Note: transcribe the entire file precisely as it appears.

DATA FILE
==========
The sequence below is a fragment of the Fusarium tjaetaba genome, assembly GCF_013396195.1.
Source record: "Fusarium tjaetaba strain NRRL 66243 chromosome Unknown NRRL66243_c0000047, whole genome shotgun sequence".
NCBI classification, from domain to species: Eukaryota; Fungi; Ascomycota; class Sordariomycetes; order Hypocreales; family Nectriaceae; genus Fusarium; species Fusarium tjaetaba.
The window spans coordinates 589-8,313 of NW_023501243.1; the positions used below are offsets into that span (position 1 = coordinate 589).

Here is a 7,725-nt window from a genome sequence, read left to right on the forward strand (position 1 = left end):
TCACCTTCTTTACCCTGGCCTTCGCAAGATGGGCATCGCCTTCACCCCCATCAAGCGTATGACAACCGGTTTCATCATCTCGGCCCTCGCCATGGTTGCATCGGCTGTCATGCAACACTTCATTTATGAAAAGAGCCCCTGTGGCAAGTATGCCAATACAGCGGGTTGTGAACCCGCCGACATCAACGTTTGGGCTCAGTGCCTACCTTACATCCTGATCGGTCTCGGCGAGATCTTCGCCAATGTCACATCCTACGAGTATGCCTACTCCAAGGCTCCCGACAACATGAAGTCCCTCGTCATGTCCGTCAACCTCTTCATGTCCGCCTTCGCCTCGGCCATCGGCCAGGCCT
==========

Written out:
The sequence below is a fragment of the Fusarium tjaetaba genome, assembly GCF_013396195.1.
Source record: "Fusarium tjaetaba strain NRRL 66243 chromosome Unknown NRRL66243_c0000047, whole genome shotgun sequence".
NCBI classification, from domain to species: Eukaryota; Fungi; Ascomycota; class Sordariomycetes; order Hypocreales; family Nectriaceae; genus Fusarium; species Fusarium tjaetaba.
The window spans coordinates 589-8,313 of NW_023501243.1; the positions used below are offsets into that span (position 1 = coordinate 589).

Here is a 7,725-nt window from a genome sequence, read left to right on the forward strand (position 1 = left end):
TCACCTTCTTTACCCTGGCCTTCGCAAGATGGGCATCGCCTTCACCCCCATCAAGCGTATGACAACCGGTTTCATCATCTCGGCCCTCGCCATGGTTGCATCGGCTGTCATGCAACACTTCATTTATGAAAAGAGCCCCTGTGGCAAGTATGCCAATACAGCGGGTTGTGAACCCGCCGACATCAACGTTTGGGCTCAGTGCCTACCTTACATCCTGATCGGTCTCGGCGAGATCTTCGCCAATGTCACATCCTACGAGTATGCCTACTCCAAGGCTCCCGACAACATGAAGTCCCTCGTCATGTCCGTCAACCTCTTCATGTCCGCCTTCGCCTCGGCCATCGGCCAGGCCT